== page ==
It's not just ObamaCare.
Everything Obama did was a case of having to see it in action to find out what it really did. That includes Obama's dirty deal with Australia.
Under a murky pact struck between the Obama administration and then-Australian Prime Minister Malcolm Turnbull in 2016, the U.S. agreed to take in as many as 1,250 migrants that Australia was holding in offshore refugee centers, while Australia agreed to accept a smaller number of refugees in Central America as part of a U.S.-organized effort to relocate people fleeing drug-related violence. President Donald Trump tried to back out of the deal soon after taking office, prompting a heated phone conversation in which Trump said the deal made him look like “a dope” and Turnbull pleaded with him not to abandon it—one of Trump’s first foreign-policy controversies in office.
While details of the so-called people swap remain classified, the leaders’ extraordinary exchange contained a little-noticed, cryptic remark by Turnbull, one that implied Australia was doing some significant undisclosed favors for America. “Basically, we are taking people from the previous administration that they were very keen on getting out of the United States,” Turnbull told Trump, according to a transcript of the call leaked to the Washington Post. “We will take more. We will take anyone that you want us to take.”
Every Obama deal should really be declassified. This is a case in point.
The March 1, 1999, attack at the Bwindi Impenetrable National Park was shocking for its brutality. Vacationers, some on an upscale Abercrombie & Kent safari, came to the preserve to enjoy the idyllic scenery and observe the rare subspecies of mountain gorilla featured in the film Gorillas in the Mist. Tourists expecting to be awakened by the sounds of the forest instead heard gunfire and saw a band of 100 to 150 fighters—armed with AK-47 assault rifles and makeshift weapons such as spears—charging into the campground and rounding up petrified visitors.
Their captors were members of the Army for the Liberation of Rwanda, an offshoot of that country’s feared Interahamwe militia, who wanted the American and British governments to end their aid to the Tutsi-led government in Rwanda. The rebels seemed to have a plan to kill any American and British visitors they found, while sparing others.
Two women who had turned back from the march were dead. Among them was one of the Americans, Susan Miller, 42, an executive for Intel in Oregon.
“I found two of the bodies. I found Susan,” Ross said. “They were lying on the path pretty much where we had left them.” Her husband, Rob Haubner, 48, also had been killed.
Nearly all the victims had been bludgeoned. The indictment later filed in the U.S. case alleged Miller had been raped.
Three of the perps were found and brought to America. That was the first mistake.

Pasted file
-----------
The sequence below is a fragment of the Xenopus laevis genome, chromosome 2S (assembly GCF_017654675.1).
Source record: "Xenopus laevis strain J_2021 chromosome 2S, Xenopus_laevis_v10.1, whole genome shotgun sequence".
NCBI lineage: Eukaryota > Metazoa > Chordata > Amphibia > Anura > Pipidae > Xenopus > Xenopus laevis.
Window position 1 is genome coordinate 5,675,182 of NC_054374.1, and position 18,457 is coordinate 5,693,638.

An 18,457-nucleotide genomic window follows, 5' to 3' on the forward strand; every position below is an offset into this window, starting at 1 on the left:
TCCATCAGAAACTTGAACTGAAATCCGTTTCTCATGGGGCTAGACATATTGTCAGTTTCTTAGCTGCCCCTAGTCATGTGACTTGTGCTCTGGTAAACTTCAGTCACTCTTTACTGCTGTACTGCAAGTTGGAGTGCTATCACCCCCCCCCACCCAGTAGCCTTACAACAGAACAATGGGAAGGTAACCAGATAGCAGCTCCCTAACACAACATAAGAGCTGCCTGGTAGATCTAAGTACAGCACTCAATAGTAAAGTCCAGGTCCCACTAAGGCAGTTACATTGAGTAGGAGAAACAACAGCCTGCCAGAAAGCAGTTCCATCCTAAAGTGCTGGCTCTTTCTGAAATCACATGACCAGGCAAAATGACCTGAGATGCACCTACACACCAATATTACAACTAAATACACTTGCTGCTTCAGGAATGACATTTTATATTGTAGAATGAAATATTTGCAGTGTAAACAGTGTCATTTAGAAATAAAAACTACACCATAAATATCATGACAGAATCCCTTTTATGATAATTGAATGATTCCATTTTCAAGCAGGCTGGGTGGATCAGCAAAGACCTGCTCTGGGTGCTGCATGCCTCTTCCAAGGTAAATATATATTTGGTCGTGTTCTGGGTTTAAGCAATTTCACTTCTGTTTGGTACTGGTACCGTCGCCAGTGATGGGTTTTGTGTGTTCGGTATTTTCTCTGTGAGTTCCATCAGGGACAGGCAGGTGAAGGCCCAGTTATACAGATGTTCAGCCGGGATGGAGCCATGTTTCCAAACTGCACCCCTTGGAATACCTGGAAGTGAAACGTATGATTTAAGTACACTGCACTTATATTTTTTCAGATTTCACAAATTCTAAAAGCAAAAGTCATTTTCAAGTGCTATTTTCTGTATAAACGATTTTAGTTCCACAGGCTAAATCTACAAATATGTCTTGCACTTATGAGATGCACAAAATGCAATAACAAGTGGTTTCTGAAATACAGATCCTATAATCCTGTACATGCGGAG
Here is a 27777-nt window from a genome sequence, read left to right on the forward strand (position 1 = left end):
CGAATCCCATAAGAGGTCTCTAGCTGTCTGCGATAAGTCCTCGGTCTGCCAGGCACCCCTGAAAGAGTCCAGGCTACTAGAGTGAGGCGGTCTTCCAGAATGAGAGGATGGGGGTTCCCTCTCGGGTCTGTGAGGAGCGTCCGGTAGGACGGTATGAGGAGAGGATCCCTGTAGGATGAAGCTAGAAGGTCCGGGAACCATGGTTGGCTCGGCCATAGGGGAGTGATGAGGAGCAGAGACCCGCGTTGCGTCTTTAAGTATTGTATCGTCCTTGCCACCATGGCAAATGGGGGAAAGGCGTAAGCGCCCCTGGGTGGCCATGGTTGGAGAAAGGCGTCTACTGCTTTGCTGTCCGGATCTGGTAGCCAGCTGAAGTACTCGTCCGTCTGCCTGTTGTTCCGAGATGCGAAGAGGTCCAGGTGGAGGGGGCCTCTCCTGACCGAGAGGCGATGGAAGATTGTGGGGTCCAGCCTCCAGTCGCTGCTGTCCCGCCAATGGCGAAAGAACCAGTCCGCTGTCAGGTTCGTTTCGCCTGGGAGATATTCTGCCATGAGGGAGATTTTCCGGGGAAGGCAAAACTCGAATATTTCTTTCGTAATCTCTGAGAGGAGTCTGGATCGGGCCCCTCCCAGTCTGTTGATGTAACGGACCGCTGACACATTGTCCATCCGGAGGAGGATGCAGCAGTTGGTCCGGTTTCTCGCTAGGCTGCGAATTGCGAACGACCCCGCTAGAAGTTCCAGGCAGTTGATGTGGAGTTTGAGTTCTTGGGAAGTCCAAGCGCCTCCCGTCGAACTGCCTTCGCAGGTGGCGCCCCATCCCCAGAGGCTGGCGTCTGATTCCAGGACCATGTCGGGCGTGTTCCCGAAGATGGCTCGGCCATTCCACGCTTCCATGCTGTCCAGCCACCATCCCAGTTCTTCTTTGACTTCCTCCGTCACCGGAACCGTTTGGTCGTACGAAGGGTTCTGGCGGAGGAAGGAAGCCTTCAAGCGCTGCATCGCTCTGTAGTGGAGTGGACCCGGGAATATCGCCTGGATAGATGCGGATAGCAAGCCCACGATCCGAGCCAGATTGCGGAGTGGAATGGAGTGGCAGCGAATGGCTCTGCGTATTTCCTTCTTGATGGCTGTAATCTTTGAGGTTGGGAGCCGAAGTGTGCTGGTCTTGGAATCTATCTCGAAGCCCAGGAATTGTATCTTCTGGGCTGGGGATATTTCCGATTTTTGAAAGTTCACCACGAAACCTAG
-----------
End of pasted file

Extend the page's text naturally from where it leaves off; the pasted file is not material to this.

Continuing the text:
At a March 2003 news conference at Justice Department headquarters, the Bush administration portrayed the case as striking a blow for the U.S. in the war on terrorism. "This indictment should serve as a warning," said Michael Chertoff, who was chief of the Department of Justice’s Criminal Division at the time. "Those who commit acts of terror against Americans will be hunted, captured and brought to justice."
A year and half later, the Justice Department announced that it was seeking the death penalty in the case, citing the “especially heinous, cruel and depraved” acts involving torture of the victims.
U.S. District Judge Ellen Huvelle, a Clinton appointee, took the side of the monsters. As Democrat judges always do.
Before the criminal case was even complete, defense attorneys served notice that their clients wanted asylum in the U.S.—a kind of nightmare scenario that critics of U.S. terrorism prosecutions have long warned about.
In March 2015, an array of human rights groups weighed in on behalf of the three Rwandans, warning about the dangers of allowing U.S. officials unfettered discretion to deport foreigners in similar circumstances.
By human rights groups, Politico obviously means lefty activists who are not concerned with the human rights of the victims, only of the killers.
And, as part of Obama's dirty deal with Australia, off they went. Except for one.
It’s unclear why Australia balked at taking Karake, but one reason might be an altercation he got into with a guard at the Virginia immigration detention center in September 2015, as talks about resolving the appeals were underway. “Mr. Karake became irate and attacked the guard striking him multiple times on the head with his fists. He also used a pencil to inflict wounds, as well as biting the guard,” a police report said.
The answer is simple. Sentence him to house arrest with a whole bunch of human rights activists. It's win-win, for America and Karake.
For survivors of the attack and families of the victims, emotions are still raw. “That’s just insane,” Mark Ross, an American safari leader taken hostage and beaten with bamboo canes during the attack two decades ago, said when informed of the relocation. “It’s almost like if you want to get out of a bad situation in a third-world country, murder someone from the country you want to go to and then you’ll get there—which is just so ironic.”
No, it's Democratic.